“I think Reed starts this journey believing that he’s doing the right thing. He’s doing his job, and he thinks that he’s enforcing this world view and doing it in the right way and for the good of society, but also for the good of the people who are unable to control their powers, and by removing them [from society], he’s doing the right thing. It’s not until he, obviously, sees from his own children that they’re going through this, and then he starts seeing other people who are equally gifted that he starts seeing how difficult it is for them to exist in society without being ostracized or abused in some way. And he starts questioning his own whole existence.”

As an actor playing an ordinary human, is Moyer looking at other characters thinking, “I wish I could play someone with superpowers,” or is he thinking, “This time, my superpower is my acting”?

Moyer laughs. “I’m really happy to be playing somebody who isn’t doing all of that. I don’t have to spend two hours in makeup having special ears put on, or wearing contact lenses. I just get to turn up. Also, myself and Amy are the characters that the audience gets to view the world through, through normal eyes. So it’s really nice to actually just be playing somebody who’s human.”

How is it playing someone who is very invested in being a parent?

“Well, that’s a great thing to have to play. And it doesn’t hurt the fact that I was shooting in Atlanta, and I’m away from my family, so I’ve got some other kids to look after for a bit.”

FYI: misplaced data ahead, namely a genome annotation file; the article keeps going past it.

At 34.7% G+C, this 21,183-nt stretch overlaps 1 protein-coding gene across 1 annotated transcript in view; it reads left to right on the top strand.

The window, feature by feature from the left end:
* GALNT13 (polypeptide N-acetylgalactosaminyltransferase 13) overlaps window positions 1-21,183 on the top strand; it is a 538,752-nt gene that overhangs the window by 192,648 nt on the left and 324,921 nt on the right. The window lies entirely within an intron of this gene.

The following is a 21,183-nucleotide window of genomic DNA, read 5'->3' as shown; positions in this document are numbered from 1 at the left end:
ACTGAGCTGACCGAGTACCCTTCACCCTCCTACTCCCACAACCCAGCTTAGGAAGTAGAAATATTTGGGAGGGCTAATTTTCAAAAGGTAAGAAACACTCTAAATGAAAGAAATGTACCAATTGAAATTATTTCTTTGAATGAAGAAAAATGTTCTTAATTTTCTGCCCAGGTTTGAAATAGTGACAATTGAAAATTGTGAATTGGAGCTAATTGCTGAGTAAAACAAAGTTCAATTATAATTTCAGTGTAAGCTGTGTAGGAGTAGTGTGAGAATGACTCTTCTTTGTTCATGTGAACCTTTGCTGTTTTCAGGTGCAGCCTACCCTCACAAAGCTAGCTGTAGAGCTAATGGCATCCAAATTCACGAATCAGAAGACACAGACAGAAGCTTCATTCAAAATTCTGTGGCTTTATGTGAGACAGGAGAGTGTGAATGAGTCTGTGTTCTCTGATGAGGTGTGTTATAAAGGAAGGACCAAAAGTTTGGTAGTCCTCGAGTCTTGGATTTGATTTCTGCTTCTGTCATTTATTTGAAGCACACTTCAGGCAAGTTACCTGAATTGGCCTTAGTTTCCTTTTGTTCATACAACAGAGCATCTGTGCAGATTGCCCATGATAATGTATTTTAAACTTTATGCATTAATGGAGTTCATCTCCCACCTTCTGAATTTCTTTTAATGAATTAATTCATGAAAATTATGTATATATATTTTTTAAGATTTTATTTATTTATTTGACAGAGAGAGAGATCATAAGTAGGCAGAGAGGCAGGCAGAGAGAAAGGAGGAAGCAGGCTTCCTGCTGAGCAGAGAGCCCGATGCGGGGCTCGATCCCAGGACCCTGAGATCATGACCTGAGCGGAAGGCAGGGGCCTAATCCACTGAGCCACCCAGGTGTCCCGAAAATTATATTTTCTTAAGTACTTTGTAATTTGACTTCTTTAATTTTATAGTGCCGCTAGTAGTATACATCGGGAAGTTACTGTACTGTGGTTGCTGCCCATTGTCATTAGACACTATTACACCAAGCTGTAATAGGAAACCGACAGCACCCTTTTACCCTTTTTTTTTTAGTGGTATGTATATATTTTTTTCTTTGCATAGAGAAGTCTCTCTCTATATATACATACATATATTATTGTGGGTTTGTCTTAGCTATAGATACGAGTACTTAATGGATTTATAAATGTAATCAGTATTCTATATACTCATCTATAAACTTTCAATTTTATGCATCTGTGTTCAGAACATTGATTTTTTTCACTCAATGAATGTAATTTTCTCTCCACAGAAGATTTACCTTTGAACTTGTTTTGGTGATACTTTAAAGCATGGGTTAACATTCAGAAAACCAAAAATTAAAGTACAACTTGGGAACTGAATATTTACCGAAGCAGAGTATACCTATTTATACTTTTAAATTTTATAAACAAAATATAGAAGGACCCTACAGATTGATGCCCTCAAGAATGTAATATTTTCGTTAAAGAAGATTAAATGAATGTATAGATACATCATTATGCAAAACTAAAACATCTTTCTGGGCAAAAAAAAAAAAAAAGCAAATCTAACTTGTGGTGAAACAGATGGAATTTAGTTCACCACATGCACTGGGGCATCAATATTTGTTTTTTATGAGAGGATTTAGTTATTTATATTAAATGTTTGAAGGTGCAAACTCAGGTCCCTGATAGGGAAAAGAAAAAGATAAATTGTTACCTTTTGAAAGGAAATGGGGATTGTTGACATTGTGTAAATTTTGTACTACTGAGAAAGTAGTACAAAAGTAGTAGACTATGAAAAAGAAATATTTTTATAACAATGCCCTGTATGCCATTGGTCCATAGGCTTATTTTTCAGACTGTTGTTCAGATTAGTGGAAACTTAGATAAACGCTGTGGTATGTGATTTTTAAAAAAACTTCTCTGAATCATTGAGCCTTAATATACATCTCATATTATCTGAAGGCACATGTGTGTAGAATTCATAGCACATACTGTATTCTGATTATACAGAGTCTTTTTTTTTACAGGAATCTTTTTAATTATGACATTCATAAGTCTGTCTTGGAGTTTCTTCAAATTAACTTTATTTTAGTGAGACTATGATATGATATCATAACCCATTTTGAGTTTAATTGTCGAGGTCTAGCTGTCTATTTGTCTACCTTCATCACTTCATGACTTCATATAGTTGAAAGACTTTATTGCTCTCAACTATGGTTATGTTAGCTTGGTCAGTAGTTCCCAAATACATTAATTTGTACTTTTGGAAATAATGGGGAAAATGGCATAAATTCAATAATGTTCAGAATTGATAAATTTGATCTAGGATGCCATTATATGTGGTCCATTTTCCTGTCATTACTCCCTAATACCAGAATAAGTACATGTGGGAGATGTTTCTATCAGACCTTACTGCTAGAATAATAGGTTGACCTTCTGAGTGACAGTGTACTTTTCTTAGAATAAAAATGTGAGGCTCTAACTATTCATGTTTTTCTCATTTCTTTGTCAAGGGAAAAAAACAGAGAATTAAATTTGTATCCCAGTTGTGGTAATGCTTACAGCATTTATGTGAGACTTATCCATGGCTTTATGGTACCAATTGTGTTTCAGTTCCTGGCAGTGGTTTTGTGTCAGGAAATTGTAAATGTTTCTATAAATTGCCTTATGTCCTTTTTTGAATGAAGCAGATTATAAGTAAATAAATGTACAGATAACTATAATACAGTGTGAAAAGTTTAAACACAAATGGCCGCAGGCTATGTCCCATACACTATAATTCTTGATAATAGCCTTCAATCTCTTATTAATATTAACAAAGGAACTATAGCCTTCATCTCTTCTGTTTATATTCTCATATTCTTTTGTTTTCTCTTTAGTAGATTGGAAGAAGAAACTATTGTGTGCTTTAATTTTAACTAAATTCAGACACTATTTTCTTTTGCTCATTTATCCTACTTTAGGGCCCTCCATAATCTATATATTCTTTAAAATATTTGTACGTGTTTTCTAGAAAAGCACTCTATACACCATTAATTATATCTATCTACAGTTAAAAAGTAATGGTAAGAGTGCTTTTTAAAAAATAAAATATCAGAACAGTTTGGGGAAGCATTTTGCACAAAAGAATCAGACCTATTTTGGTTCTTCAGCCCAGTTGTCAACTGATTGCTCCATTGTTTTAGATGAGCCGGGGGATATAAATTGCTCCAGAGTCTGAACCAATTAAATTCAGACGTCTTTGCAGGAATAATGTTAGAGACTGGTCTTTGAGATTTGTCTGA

The composition of THE GIFTED acting ensemble provided Moyer with a bit of a shock.

“Unbelievably, I’m the oldest person in the cast. That is the first time that has ever happened to me. So I feel a sort of a slight weight upon my shoulders. I don’t know how I got to be the granddad. There was a point, I remember, where I was the baby. I was the baby for years and years and years, and then suddenly, this job happened where I was a dad, about fifteen years ago, and then suddenly, that’s what you become. So I don’t feel like that, but that is who I am.”

Moyer also recently made his feature film directing debut, THE PARTING GLASS, which he also produced. The film was written by Moyer’s TRUE BLOOD cast mate Denis O’Hare, based on an incident in O’Hare’s real life.

“It’s finished,” Moyer relates, “so we’re now going out to festivals and do the festival circuit. I’m very proud of it. It’s an amazing cast. Denis and I are super-close, and were onto that next chapter of, having made the film, we now have to get the film seen.”

What else has Moyer got going on?

“There are a couple things. I’ve got a couple of shows as a producer, one in America at one of the big networks, and then one in England, with another big network, which we’re finalizing the contracts on. So very exciting for me to do as two projects that I developed with other creative partners. It’s nice – I love the idea that I’ll be able to do that in my off time.”

And what would Moyer most like people to know about THE GIFTED?

“I think that in a way it’s incredibly exciting, because it’s good, Fox are excited by it, the cast is fantastic and we’re working with extraordinary directors, and telling a story that I think is incredibly prescient [as it relates] to today’s society.”

This interview was conducted during Fox Networks’ portion of the Summer 2017 Television Critics Association (TCA) press tour.

To read this entire interview with Stephen go to: assignmentx.com